How A Bezos, Buffet, Dimon Team-Up Would Rock the Advice World
Amazon, Berkshire Hathaway and JPMorgan Chase recently decided to join forces to build a healthcare company that would be “free from profit-making incentives and constraints,” according to the Wall Street Journal. That’s exactly what’s needed in the investment management space, columnist Jason Zweig writes in the paper.
The investment industry rivals health care in its complexity and lack of transparency, combined with unreasonable costs and poor quality, he writes. For example, as of the end of 2016 there were 8,066 mutual funds offered in 25,109 share classes, according to Investment Company Institute data cited by Zweig. Even investors simply looking to match the market (and not outperform it) still had more than 3.2 million market-tracking indexes to choose from, according to Index Industry Association data, he writes.
The wealth management industry continues reaping profits — despite investment costs falling recently, “far too many” financial advisors can still get away with 1% annual fees, according to Zweig. And what Arthur Zeikel, then the president of Merrill Lynch Asset Management, said in 1996 still holds true: “Managing money is the most profitable business in the United States,” Zeikel said, according to Zweig.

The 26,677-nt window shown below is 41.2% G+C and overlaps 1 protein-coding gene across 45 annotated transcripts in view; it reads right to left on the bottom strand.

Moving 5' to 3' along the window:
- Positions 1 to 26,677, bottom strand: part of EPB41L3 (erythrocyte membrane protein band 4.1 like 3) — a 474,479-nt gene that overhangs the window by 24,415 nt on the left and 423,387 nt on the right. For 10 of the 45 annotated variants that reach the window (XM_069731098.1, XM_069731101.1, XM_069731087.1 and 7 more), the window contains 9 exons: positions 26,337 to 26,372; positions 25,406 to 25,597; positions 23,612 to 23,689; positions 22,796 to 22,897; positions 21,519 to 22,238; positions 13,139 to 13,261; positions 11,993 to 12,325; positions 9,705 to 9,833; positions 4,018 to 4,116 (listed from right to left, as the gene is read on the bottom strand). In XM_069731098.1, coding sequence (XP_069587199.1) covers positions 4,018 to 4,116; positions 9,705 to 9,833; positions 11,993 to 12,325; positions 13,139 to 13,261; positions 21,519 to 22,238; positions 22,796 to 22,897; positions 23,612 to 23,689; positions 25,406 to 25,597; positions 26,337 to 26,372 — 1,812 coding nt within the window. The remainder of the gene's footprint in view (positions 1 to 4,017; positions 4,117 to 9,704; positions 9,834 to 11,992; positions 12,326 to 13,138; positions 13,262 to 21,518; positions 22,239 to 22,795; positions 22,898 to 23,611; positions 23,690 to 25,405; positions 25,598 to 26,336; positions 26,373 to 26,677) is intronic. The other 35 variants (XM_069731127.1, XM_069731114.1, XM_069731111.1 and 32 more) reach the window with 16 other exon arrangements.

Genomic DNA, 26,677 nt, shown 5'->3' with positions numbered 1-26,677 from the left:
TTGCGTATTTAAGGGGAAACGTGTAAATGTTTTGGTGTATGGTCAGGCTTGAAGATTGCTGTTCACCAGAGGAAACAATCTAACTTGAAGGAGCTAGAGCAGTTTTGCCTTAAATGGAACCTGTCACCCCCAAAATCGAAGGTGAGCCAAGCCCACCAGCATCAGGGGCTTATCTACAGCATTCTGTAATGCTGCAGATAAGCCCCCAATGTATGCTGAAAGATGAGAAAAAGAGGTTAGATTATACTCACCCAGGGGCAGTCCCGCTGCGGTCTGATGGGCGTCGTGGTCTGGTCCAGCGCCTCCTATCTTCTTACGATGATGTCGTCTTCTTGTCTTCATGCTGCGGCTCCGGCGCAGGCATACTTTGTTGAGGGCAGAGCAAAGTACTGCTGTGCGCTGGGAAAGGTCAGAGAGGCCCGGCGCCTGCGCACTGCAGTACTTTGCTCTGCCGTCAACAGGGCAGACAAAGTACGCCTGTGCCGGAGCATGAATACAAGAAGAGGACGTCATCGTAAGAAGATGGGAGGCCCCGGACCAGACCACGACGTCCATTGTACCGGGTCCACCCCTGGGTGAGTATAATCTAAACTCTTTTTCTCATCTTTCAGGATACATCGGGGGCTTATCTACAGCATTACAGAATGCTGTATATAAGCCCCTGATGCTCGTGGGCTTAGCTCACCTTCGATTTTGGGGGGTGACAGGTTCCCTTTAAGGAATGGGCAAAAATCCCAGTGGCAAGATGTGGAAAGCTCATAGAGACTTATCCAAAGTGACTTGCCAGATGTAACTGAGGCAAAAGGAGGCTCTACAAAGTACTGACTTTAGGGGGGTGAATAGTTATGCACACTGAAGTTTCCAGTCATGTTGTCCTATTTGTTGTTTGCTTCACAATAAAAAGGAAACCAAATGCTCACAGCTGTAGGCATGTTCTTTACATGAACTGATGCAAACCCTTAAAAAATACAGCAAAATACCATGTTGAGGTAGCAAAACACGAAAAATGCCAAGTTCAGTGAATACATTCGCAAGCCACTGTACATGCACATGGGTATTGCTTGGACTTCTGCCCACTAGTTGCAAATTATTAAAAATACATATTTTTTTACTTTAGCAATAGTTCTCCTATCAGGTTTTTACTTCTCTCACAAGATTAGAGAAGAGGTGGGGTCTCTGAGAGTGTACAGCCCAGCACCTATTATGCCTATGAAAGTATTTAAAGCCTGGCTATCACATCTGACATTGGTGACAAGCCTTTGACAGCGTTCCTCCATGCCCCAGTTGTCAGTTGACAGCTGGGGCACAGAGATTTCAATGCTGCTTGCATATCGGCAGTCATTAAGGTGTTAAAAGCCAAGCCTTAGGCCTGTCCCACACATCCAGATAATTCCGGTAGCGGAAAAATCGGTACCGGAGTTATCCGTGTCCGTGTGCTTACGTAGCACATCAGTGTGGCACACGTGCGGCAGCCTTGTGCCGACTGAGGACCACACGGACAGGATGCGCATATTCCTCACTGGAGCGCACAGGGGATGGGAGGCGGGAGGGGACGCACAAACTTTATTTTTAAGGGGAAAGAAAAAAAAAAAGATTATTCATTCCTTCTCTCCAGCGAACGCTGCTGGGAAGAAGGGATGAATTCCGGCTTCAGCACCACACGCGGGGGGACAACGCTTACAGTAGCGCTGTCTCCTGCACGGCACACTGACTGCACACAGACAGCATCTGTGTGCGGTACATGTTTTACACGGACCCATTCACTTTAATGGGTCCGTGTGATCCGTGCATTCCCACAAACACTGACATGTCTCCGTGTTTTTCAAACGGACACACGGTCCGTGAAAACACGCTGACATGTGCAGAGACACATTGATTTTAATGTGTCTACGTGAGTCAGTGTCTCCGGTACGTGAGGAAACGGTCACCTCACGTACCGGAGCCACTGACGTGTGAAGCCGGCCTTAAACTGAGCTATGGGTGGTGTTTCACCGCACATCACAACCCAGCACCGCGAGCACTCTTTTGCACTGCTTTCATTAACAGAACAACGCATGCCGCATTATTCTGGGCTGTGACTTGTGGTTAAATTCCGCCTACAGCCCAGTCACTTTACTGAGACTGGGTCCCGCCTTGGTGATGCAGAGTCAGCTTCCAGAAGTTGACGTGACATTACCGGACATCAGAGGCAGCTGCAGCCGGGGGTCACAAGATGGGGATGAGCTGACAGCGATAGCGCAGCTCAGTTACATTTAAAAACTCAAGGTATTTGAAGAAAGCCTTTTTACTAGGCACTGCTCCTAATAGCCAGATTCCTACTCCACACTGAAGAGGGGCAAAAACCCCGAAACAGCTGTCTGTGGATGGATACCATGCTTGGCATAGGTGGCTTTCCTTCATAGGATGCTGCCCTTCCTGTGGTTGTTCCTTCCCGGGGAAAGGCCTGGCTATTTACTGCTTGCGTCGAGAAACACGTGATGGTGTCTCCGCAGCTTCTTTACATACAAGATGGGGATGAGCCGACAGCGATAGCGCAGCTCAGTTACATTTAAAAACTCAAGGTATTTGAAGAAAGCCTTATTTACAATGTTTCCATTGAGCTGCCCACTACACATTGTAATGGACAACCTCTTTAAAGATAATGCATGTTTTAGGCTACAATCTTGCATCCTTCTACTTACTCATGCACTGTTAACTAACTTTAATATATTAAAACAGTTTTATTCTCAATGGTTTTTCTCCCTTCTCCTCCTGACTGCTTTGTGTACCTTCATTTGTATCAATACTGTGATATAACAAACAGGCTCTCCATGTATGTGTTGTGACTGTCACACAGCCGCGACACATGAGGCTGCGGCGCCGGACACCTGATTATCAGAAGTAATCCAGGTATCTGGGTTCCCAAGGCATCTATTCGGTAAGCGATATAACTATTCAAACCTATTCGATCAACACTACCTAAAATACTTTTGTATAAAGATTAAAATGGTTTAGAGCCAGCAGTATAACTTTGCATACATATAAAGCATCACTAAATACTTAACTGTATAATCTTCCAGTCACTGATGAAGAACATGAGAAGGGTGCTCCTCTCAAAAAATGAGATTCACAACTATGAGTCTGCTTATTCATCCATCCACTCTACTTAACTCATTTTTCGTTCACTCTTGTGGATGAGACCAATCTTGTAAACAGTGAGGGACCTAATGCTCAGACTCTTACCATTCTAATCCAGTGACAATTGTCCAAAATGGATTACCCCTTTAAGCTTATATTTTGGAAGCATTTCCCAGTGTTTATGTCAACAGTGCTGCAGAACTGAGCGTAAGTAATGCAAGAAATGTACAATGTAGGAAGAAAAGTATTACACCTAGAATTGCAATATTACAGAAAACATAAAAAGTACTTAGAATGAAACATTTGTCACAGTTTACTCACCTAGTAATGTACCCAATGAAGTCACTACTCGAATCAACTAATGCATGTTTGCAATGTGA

At 24.1% average net profit margin, investment management has the second-highest net margin out of 142 industries tracked by FactSet — after the tobacco industry, he writes.
In asset management, Wall Street, instead of admitting that extra returns necessitate taking on extra risk, keeps rolling out increasingly complex products with caveats, such as non-traded real-estate investment trusts with solid dividends but limited capacity to dispose of them at fair value, or indexed annuities in which investors risk having their payouts reduced with no warning, Zweig argues.
As for quality, around four out of five mutual funds can’t match the returns of the markets in which they ostensibly invest, he writes — and it’s been like that for 80 years or more, according to studies cited by Zweig.
The same goes for transparency: 401(k) account statements on fees are as obscure as “a manuscript written in medieval Amharic,” he writes. Meanwhile, ETFs are sometimes marketed based on returns in indexes that simply weren’t there for the period touted, according to Zweig.
Amazon’s CEO Jeff Bezos has said “Your margin is my opportunity,” according to Zweig. And the investment management industry still has “a mountain of margin,” he writes.